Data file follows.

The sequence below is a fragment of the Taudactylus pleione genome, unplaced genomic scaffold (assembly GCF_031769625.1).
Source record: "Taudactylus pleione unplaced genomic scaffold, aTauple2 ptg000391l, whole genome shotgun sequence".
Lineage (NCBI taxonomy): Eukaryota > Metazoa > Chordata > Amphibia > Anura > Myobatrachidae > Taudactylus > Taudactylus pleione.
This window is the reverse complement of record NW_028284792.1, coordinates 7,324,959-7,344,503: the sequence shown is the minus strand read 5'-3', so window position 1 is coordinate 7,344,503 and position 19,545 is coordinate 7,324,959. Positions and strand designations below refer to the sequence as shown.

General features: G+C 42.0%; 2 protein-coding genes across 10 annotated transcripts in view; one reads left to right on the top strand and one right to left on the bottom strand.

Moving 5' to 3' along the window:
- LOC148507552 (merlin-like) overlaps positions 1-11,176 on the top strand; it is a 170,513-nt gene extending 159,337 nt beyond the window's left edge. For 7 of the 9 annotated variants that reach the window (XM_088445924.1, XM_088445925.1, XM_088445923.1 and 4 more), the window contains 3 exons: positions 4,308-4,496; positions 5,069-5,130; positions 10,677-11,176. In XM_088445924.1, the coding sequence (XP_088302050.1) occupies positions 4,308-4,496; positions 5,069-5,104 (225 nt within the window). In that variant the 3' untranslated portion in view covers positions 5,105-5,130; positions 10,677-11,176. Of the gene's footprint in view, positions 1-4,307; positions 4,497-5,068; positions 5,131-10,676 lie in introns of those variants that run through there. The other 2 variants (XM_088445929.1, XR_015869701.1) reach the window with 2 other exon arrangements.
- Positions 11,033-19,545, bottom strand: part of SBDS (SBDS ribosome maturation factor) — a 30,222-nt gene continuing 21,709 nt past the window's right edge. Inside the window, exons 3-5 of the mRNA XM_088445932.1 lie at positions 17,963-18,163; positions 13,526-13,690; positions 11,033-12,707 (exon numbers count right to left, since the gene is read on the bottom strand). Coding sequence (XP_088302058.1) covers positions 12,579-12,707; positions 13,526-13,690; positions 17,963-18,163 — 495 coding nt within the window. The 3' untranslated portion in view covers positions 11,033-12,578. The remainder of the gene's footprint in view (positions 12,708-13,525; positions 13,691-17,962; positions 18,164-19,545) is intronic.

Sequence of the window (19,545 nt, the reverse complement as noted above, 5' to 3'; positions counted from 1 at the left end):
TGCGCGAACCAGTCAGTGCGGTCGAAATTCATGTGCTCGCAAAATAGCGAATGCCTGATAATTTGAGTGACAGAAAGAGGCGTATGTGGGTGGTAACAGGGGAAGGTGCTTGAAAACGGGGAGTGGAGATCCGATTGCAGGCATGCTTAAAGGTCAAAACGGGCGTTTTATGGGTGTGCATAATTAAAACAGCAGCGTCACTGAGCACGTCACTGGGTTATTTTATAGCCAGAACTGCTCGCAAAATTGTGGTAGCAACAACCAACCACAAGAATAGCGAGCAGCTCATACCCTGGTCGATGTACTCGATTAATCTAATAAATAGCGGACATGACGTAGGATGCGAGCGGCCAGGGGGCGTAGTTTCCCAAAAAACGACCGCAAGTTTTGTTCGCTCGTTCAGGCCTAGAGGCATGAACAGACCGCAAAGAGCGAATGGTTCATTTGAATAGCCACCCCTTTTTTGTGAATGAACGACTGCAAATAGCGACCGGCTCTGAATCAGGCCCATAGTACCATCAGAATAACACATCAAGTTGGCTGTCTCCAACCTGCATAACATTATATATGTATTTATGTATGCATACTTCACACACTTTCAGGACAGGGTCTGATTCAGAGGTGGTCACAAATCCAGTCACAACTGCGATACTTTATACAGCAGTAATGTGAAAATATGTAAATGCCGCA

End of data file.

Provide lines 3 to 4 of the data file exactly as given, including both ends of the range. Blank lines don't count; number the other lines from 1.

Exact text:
Lineage (NCBI taxonomy): Eukaryota > Metazoa > Chordata > Amphibia > Anura > Myobatrachidae > Taudactylus > Taudactylus pleione.
This window is the reverse complement of record NW_028284792.1, coordinates 7,324,959-7,344,503: the sequence shown is the minus strand read 5'-3', so window position 1 is coordinate 7,344,503 and position 19,545 is coordinate 7,324,959. Positions and strand designations below refer to the sequence as shown.